By Michael F. Cade, CPA, CGMA
Many nonprofits accumulate program costs in their projects. This is an effective way to understand the value gained and direct costs expended by a program. However, program costs are only part of the organization’s expenses.
Other nonprogram costs are often grouped into cost centers and allocated across programs to determine the net value contributed or expended. There are a variety of allocation techniques that vary in accuracy and consistency. Allocations are estimates, and minimizing them or using better data to support them improves overall reporting quality.
One effective way to understand nonprogram costs and minimize allocations is Total Project Accounting. This method assigns all costs to a direct, indirect, or administrative project. The concept is to record all costs in a way that more accurately shows their nature and source.
To begin, it is helpful to understand some of the limitations of cost centers.
Cost centers often align to functions, such as accounting, information technology, or human resources (HR). As such, accountability for these costs can become split. For instance, HR manages recruiting costs, but a program needs a quick hire and wants to engage an outside recruiter. The HR leader is responsible for controlling the cost, and the program leader is requesting additional costs that will ultimately not be directly reflected in the performance of the program.
Costs accumulated in cost centers are spread across all programs using an allocation basis, such as revenue or headcount. Continuing with the prior example, one program drives the majority of the recruiting costs in a year. If it does not generate the largest revenue, then a revenue-based allocation of HR costs will not accurately assign costs.
Common bases of cost center allocations are historical data or, for labor, time studies. Historical data allocations do not reflect change, while time studies are time consuming, inaccurate, and must be done repeatedly.
True Cost of Programs
In the example, the program that benefits from recruiting but does not get charged its fair share is performing worse than the results indicate. All other programs overcharged by the recruiting allocation are performing better than results indicate. This false data may lead an organization to expand a poorly performing program or exit a well-performing program.
Cost centers clearly have limitations. Total Project Accounting improves on cost centers in several important ways, not only between programs and functions, but within the functions as well.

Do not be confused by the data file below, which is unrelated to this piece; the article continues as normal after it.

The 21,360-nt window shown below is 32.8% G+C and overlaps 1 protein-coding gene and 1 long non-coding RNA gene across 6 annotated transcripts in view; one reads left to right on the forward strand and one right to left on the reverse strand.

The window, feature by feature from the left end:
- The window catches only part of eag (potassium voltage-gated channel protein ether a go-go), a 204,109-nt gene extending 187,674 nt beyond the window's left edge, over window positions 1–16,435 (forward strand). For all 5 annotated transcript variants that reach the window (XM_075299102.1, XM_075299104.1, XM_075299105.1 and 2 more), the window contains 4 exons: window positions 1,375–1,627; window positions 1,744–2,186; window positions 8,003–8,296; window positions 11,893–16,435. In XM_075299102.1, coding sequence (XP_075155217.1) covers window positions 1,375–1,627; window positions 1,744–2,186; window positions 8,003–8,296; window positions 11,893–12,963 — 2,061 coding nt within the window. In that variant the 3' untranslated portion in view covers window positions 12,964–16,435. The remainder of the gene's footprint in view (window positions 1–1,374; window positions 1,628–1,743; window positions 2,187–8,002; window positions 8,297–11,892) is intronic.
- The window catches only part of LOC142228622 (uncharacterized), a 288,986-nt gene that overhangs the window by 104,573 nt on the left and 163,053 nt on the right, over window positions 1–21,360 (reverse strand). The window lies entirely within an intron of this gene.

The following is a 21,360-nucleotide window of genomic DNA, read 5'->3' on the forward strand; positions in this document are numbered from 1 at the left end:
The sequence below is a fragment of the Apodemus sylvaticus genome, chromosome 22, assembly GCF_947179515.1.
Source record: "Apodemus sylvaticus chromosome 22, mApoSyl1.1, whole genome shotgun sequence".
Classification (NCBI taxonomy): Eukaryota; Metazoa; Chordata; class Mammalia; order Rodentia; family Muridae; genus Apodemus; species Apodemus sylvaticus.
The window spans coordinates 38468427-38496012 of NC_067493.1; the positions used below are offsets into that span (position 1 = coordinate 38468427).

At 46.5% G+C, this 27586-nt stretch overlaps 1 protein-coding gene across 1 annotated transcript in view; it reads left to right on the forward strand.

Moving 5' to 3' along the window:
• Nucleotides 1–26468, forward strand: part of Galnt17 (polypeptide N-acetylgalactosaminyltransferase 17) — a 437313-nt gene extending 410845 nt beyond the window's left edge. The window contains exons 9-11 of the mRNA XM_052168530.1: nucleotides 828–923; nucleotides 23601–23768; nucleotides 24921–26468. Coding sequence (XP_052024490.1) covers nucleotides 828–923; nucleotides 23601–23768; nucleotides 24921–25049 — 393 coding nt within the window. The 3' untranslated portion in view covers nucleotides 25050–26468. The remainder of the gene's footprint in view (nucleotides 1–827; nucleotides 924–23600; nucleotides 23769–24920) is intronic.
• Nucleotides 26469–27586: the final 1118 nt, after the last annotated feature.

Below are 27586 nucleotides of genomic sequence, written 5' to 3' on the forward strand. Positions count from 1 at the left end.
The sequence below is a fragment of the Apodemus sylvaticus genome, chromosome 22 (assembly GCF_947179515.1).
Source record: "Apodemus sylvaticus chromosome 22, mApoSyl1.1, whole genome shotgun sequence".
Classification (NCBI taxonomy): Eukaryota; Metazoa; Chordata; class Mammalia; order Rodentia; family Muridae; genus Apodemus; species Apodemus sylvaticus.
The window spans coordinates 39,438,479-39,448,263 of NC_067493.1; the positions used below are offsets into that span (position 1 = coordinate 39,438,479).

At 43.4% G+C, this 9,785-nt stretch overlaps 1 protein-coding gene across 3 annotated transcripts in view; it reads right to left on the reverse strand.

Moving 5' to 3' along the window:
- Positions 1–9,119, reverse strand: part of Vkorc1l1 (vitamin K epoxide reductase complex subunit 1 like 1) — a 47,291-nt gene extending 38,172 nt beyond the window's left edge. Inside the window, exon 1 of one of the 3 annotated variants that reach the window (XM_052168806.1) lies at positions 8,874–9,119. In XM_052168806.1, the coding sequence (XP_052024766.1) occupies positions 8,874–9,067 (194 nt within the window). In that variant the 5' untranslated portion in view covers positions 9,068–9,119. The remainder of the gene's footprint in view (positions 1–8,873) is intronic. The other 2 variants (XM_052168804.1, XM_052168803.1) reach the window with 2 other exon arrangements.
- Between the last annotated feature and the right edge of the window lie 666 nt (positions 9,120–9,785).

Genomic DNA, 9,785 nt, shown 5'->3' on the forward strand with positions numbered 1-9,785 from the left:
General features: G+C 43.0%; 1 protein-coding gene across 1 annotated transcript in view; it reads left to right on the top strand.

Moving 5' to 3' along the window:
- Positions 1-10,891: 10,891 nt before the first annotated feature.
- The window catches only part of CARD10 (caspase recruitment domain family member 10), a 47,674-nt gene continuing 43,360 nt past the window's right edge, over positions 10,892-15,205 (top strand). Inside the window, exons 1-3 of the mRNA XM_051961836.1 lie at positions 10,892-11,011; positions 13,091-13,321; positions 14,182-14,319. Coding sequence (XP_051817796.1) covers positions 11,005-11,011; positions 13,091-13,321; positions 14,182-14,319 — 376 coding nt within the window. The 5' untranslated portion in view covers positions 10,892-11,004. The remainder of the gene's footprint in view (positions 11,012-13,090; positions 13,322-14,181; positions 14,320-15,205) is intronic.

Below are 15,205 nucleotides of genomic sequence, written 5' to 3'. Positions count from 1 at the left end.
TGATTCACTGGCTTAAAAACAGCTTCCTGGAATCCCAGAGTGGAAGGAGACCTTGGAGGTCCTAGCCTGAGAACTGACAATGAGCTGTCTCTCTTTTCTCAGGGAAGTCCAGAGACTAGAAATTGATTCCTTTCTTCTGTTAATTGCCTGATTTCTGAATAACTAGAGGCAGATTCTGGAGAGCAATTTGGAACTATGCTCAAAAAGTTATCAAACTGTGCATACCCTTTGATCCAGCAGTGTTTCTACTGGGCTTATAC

More Accurate Results and Dual Reporting
In the recruiting example, capturing costs in projects instead of costs centers improves the accuracy of performance measures. This also may result in fewer remaining nonprogram costs to allocate.
Capture the project as part of the program for performance reporting and as part of HR for financial reporting purposes. This dual reporting provides an understanding of the nature of the cost as well as its source. Be careful not to double count.
Functional Budget Justification
At budget time, it is often challenging to justify additional resource requirements. By identifying key process drivers and capturing related costs in projects, it will be possible to forecast resource requirements tied to either program growth or other factors.
Process Improvement Assessment
Cost centers can make it a challenge to measure the impacts of process changes. For an initiative to decrease the days to close, set up a project to track the hours and costs related to the close. Measure a baseline at the beginning of the project, and it will be possible to determine real efficiencies gained by the initiative. Without this tracking, activities could be shifted out of the close cycle or extra hours might be spent. This may appear to shorten the days to close, but is not actually improving efficiency.
For nonprofits, justifying overhead costs to a funder can be a recurring nightmare, and describing broad allocation methodologies and all of the tasks required to maintain them can be confusing for funders. Consider the benefit of being able to shrink allocations by identifying more of the costs related to programs. Funders will also positively respond to concrete evidence of process efficiency efforts.
Ultimately total project accounting provides better, more precise data than cost centers. It gives nonprofit accountants the inputs required to produce reliable, actionable information.
Michael F. Cade, CPA, CGMA, is a strategy consultant and executive coach for MFCCoach LLC in Morrisville, and a member of the Pennsylvania CPA Journal Editorial Board. He can be reached at firstname.lastname@example.org.